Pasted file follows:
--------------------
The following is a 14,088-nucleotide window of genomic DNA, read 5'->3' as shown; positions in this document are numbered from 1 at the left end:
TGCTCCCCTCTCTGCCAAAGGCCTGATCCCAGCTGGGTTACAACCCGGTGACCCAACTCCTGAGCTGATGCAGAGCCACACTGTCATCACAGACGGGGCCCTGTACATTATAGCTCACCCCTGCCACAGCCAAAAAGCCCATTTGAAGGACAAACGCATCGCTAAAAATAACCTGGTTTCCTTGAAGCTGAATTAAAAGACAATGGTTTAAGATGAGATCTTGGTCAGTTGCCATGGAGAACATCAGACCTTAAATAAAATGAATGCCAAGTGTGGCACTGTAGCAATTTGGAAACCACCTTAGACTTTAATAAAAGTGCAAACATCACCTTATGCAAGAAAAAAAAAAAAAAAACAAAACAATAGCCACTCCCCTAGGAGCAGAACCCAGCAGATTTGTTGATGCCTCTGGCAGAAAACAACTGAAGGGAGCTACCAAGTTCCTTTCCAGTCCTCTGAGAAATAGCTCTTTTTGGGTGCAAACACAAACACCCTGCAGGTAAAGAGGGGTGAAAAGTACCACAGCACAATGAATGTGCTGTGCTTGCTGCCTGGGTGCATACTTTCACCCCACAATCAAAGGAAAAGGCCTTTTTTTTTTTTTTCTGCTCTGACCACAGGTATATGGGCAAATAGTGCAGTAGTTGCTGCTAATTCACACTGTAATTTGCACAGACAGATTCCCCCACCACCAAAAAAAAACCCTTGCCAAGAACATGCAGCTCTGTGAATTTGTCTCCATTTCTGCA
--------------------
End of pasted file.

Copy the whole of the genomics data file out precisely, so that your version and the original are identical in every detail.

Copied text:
The following is a 14,088-nucleotide window of genomic DNA, read 5'->3' as shown; positions in this document are numbered from 1 at the left end:
TGCTCCCCTCTCTGCCAAAGGCCTGATCCCAGCTGGGTTACAACCCGGTGACCCAACTCCTGAGCTGATGCAGAGCCACACTGTCATCACAGACGGGGCCCTGTACATTATAGCTCACCCCTGCCACAGCCAAAAAGCCCATTTGAAGGACAAACGCATCGCTAAAAATAACCTGGTTTCCTTGAAGCTGAATTAAAAGACAATGGTTTAAGATGAGATCTTGGTCAGTTGCCATGGAGAACATCAGACCTTAAATAAAATGAATGCCAAGTGTGGCACTGTAGCAATTTGGAAACCACCTTAGACTTTAATAAAAGTGCAAACATCACCTTATGCAAGAAAAAAAAAAAAAAAACAAAACAATAGCCACTCCCCTAGGAGCAGAACCCAGCAGATTTGTTGATGCCTCTGGCAGAAAACAACTGAAGGGAGCTACCAAGTTCCTTTCCAGTCCTCTGAGAAATAGCTCTTTTTGGGTGCAAACACAAACACCCTGCAGGTAAAGAGGGGTGAAAAGTACCACAGCACAATGAATGTGCTGTGCTTGCTGCCTGGGTGCATACTTTCACCCCACAATCAAAGGAAAAGGCCTTTTTTTTTTTTTTCTGCTCTGACCACAGGTATATGGGCAAATAGTGCAGTAGTTGCTGCTAATTCACACTGTAATTTGCACAGACAGATTCCCCCACCACCAAAAAAAAACCCTTGCCAAGAACATGCAGCTCTGTGAATTTGTCTCCATTTCTGCA